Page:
Rabbi Moses ben Maimon (Maimonides, Rambam) was a 12th century Jewish philosopher, codifier, commentator and physician. He is best known for his codification of Jewish law (Mishneh Torah), his philosophical writings (Moreh Nevuchim/Guide for the Perplexed) and his Thirteen Principles of Faith.
Although Maimonides lived in an age when there were many great Torah scholars (Isaac Alfasi, Abraham Ibn Ezra, Nachmanides, etc), a large part of the Jewish lay population was devout but unlearned. Thus Maimonides found it necessary, while writing a commentary on the Mishnah of Sanhedrin, to elucidate 13 specific principles of faith in which Jews must believe. At the conclusion of his composition of these points, Maimonides noted that anyone who believed that these principles could be easily comprehended in their entirety, was misguided, for they each require a great deal of study to understand the true essence of their meaning.
In short, the Thirteen Principles of Faith as listed by Maimonides are:
1. The existence of the Creator
2. God’s unity (one God)
3. God’s incorporeality (spiritual essence)
4. The eternity of God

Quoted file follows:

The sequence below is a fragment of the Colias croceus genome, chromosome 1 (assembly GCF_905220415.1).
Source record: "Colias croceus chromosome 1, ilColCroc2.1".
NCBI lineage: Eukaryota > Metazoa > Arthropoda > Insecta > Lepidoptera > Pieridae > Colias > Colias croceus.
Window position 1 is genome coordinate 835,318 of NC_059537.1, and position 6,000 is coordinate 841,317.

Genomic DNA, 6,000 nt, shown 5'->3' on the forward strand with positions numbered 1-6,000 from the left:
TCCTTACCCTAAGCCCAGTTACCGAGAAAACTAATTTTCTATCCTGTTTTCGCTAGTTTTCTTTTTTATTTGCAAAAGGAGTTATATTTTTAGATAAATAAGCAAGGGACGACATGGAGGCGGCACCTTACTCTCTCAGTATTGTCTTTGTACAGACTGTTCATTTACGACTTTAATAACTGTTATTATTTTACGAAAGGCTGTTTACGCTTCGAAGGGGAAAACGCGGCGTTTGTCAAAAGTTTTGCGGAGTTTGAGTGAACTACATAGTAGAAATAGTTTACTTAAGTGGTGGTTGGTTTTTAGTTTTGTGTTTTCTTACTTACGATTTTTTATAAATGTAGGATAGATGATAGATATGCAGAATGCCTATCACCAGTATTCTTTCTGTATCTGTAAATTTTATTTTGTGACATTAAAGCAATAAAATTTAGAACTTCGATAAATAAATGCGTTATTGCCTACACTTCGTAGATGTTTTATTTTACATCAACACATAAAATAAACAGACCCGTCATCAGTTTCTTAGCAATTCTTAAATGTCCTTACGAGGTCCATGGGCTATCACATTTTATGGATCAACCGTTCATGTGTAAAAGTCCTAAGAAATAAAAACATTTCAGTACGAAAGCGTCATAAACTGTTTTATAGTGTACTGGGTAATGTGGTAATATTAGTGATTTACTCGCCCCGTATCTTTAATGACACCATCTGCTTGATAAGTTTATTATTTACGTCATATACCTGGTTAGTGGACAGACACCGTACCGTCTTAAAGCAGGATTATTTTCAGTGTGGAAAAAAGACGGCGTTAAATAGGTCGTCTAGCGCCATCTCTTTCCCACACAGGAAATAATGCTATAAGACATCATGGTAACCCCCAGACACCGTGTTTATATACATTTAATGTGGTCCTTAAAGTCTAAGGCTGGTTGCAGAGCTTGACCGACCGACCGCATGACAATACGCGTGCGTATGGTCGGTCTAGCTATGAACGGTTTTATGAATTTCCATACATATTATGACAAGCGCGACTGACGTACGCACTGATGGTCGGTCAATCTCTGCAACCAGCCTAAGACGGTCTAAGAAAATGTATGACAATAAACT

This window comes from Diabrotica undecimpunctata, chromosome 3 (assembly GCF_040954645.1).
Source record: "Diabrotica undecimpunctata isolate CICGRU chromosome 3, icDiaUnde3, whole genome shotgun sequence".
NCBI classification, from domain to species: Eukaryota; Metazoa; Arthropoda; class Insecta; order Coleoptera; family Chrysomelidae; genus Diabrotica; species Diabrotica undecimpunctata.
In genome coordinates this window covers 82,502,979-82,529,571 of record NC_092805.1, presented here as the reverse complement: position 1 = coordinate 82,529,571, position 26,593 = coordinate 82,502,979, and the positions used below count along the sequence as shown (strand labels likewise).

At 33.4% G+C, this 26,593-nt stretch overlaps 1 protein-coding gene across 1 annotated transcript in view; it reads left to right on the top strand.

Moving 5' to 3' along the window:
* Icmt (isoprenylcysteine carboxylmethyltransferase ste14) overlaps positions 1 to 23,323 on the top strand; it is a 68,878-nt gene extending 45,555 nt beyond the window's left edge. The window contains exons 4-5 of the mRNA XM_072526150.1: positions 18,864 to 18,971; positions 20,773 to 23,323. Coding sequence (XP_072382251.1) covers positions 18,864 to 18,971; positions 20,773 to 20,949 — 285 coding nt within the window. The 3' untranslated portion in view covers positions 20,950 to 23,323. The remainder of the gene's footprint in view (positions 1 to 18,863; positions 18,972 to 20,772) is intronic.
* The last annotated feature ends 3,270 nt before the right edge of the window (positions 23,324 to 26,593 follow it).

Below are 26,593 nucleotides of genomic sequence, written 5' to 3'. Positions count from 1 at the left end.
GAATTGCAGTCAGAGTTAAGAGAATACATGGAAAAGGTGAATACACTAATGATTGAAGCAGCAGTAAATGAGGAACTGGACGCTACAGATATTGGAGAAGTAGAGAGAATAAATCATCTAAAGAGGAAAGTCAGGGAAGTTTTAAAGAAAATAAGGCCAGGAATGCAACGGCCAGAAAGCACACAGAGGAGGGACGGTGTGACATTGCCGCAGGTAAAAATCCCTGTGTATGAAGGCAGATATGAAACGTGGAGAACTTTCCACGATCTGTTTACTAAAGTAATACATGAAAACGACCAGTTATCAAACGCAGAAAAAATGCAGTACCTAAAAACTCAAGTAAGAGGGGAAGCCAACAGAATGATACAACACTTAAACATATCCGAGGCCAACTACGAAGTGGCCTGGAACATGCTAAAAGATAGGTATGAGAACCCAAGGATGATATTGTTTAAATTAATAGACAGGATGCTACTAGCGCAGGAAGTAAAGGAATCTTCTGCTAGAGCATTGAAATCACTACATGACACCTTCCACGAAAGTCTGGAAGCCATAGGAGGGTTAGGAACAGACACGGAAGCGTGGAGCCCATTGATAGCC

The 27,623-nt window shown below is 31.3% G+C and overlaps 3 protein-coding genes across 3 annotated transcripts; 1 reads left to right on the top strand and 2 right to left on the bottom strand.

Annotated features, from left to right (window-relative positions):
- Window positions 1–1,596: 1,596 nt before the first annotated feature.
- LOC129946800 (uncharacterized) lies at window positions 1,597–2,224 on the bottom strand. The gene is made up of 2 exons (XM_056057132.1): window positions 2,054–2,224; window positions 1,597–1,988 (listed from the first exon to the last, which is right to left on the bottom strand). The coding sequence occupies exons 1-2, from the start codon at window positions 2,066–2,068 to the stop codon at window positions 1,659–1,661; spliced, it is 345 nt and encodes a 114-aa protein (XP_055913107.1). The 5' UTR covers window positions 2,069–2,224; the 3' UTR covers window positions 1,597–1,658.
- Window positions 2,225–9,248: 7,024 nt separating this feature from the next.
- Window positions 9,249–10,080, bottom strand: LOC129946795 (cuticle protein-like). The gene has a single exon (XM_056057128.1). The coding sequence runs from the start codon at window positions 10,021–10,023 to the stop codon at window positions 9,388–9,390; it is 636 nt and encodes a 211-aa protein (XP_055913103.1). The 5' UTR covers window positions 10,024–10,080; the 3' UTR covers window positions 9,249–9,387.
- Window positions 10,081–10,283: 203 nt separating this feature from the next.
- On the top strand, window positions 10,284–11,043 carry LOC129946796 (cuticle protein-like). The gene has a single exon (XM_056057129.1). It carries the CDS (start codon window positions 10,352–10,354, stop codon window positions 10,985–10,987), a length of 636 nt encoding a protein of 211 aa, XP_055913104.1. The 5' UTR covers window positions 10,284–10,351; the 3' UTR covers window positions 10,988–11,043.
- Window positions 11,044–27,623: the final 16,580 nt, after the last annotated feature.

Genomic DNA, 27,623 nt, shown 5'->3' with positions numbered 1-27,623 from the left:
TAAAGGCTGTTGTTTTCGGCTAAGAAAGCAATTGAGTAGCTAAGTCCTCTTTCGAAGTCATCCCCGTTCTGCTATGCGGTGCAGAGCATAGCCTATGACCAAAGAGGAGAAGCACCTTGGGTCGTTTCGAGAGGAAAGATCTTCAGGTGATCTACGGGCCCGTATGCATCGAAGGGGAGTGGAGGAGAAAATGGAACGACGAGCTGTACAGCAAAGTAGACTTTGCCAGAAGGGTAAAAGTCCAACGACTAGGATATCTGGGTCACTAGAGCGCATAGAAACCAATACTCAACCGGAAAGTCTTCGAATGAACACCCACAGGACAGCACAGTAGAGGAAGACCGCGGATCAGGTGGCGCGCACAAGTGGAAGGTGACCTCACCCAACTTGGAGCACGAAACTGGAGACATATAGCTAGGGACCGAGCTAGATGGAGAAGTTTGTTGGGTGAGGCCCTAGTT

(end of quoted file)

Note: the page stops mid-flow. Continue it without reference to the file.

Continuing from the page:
5. Only God is worthy of our prayers
6. The existence of prophecy
7. Moses was the greatest prophet
8. God gave the Torah to Moses and the Jewish people
9. There is not, and never will be, another Torah
10. God’s omniscience
11. The existence of reward and punishment
12. The Messiah (Moshiach) will come
13. The dead will return to life t’chi’yat ha’may’tim
During his lifetime, Maimonides’ writing was often considered controversial. In time, however, these thirteen principles were accepted by most Jewish authorities. At an unknown point in history, an anonymous author composed a more poetic version of the Thirteen Principles in which each principle begins with the declaration: Ani ma’amin b’emunah she’lay’mah - I believe with complete faith. Another poetic rendition, known as Yigdal, is included in the daily prayer service.
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